Storm of Bankruptcy
Bankruptcy is something that often hit the headlines during the COVID-19 Pandemic. The world was place on high alert as we all watched household names publicly declare bankruptcy. No matter how frequently the headlines flashed over industry mammoths like J.C. Penny’s, Brooks Brothers and the like had to change their tune. For many investors this was not familiar territory.
We have a podcast episode that you can listen to where some of the analyst review the importance of working capital cycle and what role it plays in a business operation. (Listen free here)
What is working capital?
Working Capital Cycle (WCC) can easily be defined as the amount of time that is needed to pay your operating expenses from your short term sales, revenue or assets. This is similar to a current ratio.
Others such as Corporate Finance Institute (https://corporatefinanceinstitute.com/) would define working capital cycle as:
The Working Capital Cycle for a business is the length of time it takes to convert the total net working capital (current assets. They are commonly used to measure the liquidity of a less current liabilities. A company shows these on the) into cash.
XYZ Corp. has monthly operating expense that are $400,000. As part of these normal operating expenses are inventory, payroll, lease, utilities etc.
XYZ Corp. has a government contract that pays $450,000 every 45 days for work completed. They also have $400,000 on their balance sheet that can be liquidated to pay their operating expenses. Unfortunately the liquidity event will take 45 – 90 days due to the type of assets on their balance sheet.
In this example XYZ has a Working Capital Cycle of 45 days. In this event they would not be able to meet their monthly requirements by a 15 day delay.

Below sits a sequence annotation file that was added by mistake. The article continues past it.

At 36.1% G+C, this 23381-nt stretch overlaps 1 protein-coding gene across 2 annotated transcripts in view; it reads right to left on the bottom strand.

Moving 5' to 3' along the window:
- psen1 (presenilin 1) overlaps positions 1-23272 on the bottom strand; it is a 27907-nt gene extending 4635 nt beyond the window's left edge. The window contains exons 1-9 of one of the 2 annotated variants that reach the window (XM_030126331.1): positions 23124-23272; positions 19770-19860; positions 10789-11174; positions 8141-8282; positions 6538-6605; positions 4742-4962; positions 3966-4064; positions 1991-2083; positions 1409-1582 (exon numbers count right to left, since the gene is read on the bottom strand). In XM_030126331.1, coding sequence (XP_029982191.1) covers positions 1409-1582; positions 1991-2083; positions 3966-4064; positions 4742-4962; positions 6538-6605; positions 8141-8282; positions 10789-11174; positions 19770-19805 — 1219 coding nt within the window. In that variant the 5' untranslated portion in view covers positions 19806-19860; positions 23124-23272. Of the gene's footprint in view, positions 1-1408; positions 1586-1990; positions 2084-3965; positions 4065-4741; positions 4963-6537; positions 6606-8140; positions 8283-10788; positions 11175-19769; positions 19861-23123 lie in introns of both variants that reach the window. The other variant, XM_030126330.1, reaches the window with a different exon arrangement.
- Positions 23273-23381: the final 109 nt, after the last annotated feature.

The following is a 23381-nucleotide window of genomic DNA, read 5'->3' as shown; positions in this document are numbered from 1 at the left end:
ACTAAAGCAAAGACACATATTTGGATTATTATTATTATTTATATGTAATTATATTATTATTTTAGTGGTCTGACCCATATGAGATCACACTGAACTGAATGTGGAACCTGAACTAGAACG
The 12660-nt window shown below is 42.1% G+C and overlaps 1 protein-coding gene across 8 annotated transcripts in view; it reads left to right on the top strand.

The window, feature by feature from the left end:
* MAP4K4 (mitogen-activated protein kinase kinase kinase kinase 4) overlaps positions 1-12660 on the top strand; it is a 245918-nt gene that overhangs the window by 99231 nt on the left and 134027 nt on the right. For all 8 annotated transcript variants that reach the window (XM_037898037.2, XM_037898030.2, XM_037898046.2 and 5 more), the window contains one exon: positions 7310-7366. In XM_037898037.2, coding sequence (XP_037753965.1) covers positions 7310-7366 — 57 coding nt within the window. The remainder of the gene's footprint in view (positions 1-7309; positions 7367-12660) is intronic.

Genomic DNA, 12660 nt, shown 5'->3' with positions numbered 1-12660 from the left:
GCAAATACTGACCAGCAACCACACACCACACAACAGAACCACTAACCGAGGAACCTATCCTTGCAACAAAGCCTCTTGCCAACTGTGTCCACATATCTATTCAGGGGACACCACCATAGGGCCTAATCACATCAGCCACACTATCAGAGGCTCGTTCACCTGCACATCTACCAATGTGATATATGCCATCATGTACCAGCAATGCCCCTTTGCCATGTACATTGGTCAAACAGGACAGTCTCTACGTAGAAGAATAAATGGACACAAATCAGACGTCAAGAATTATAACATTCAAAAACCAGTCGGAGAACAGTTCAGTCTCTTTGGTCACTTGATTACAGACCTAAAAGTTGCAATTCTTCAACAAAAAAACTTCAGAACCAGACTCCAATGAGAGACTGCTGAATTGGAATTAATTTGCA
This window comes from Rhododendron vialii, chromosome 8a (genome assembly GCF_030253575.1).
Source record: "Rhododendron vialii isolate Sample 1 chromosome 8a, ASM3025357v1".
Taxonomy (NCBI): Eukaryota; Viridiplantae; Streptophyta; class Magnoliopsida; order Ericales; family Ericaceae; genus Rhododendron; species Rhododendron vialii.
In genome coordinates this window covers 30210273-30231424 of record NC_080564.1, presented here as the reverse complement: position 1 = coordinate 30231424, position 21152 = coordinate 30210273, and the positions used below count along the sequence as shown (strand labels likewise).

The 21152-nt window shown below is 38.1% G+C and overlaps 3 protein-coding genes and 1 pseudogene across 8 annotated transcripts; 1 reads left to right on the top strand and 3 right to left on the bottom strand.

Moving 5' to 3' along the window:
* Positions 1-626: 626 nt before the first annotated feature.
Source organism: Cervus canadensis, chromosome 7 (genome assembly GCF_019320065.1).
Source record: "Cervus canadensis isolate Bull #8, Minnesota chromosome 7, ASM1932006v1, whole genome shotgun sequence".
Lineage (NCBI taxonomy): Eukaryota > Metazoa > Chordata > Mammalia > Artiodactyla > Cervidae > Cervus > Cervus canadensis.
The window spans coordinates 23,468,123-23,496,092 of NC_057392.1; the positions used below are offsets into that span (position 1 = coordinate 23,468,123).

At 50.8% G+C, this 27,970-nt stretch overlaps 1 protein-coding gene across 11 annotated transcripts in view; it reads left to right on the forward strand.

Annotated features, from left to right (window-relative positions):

In this small example we can see how similar scenarios have taken place for other companies who have filed bankruptcy during the pandemic.
There were a number of companies that were not able to pay their lease agreements or other operating expenses after 45 days of the pandemic. This is what ultimately led to so many bankruptcy filings.
Why is this so important?
The pandemic has showed us that no matter the size of your industry or company you can still be pushed out of the market.
Households in America are taught by Suze Orman and Dave Ramsey to always have 6 – 12 months of your monthly expenses saved in a savings account as a rainy day or emergency fund. This is especially beneficial if someone is released from their employer. This would mean that they now have the ability to seek proper employment without wondering what will happen in the short term. The saving account or rainy day fund allows them to seek the right type of employment without the pressure of paying their regular living expenses.
So the question is why did some of these Fortune 500 companies not have access to a rainy day fund or operating expense account that they could rely on for 6 – 12 months of the pandemic?
Do you need working capital?
If you or someone you knows is in need of working capital, we can refer you to speak with a member of the capital team by submitting at http://barneyfordcapital.com/